Title: Optimization of hydrogen vehicle refuelling requirements
Authors: BOURGEOIS THOMASBRACHMANN THOMASBARTH FREDERICKAMMOURI FOUADBARALDI DANIELEMELIDEO DANIELEACOSTA IBORRA BEATRIZZAEPFFEL DIDIERSAURY DIDIERLEMONNIER DENIS
Citation: INTERNATIONAL JOURNAL OF HYDROGEN ENERGY vol. 42 no. 19 p. 13789-13809
Publisher: PERGAMON-ELSEVIER SCIENCE LTD
Publication Year: 2017
JRC N°: JRC103493
ISSN: 0360-3199
URI: http://publications.jrc.ec.europa.eu/repository/handle/JRC103493
DOI: 10.1016/j.ijhydene.2017.01.165
Type: Articles in periodicals and books
Abstract: The requirements regarding the refuelling process in order to prevent over-heating and over-filling significantly influence fuelling station design and have a strong impact on potential fuelling performance. Consequently, refuelling station costs, reliability, and performance can be substantially improved by working on the way these requirements are formulated, in order to achieve shorter fuelling duration with a simpler process and less cooling. Two potential optimization opportunities where extensively investigated in the course of the EU funded HyTransfer project: (i) Application of the temperature limits to the tank material rather than to the gas inside the tank, (ii) Specification of the average delivery temperature rather than of the delivery temperature profile. Multiple research activities were carried out to this end. New models of various types were developed for predicting both the gas and material temperature inside a vessel during filling and defueling. An experimental programme involving 82 filling and emptying tests of instrumented Type 4 and Type 3 vessels was performed for validating these models. New methods were developed and applied for determining the value of the gas-to-wall heat transfer coefficient from the temperature measurements. The balance of heat transferred from the gas to the liner and to the bosses in a type 4 vessel was reconstructed. CFD simulation was performed for analysing temperature disparities, and the thermal stratification observed in certain filling conditions reproduced. Criteria on gas injection conditions were identified for ensuring gas temperature homogeneity, a key assumption made by fuelling protocols. The temperature variations in the wall material were studied for future investigation of less conservative definitions of the maximum acceptable temperature in Hot Case situations. The effect of changing the delivery temperature profiles without changing the average delivery temperature was analysed.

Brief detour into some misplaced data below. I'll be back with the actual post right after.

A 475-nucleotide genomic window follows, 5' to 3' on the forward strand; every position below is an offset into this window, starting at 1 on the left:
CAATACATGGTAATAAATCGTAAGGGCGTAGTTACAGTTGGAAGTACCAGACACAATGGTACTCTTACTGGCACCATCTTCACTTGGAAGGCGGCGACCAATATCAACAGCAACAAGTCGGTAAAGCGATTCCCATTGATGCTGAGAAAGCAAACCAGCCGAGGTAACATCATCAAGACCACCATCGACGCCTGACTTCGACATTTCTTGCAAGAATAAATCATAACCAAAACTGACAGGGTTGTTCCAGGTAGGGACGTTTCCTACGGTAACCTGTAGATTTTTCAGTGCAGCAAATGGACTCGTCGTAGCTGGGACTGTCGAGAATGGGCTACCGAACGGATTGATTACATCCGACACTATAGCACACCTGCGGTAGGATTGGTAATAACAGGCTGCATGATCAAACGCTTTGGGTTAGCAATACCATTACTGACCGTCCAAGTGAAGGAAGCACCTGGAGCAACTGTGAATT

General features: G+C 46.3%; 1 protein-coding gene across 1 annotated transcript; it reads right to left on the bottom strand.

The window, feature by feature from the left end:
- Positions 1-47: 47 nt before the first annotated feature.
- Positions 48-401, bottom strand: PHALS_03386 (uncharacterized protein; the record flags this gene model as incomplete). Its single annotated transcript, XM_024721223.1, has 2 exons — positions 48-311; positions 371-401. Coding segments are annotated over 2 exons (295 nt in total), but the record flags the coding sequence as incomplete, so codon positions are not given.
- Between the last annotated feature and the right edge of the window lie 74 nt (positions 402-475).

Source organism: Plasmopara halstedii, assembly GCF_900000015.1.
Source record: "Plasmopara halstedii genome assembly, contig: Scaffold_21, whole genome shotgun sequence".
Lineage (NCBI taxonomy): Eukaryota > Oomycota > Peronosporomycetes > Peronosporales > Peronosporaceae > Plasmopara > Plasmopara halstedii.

JRC Directorate:Energy, Transport and Climate

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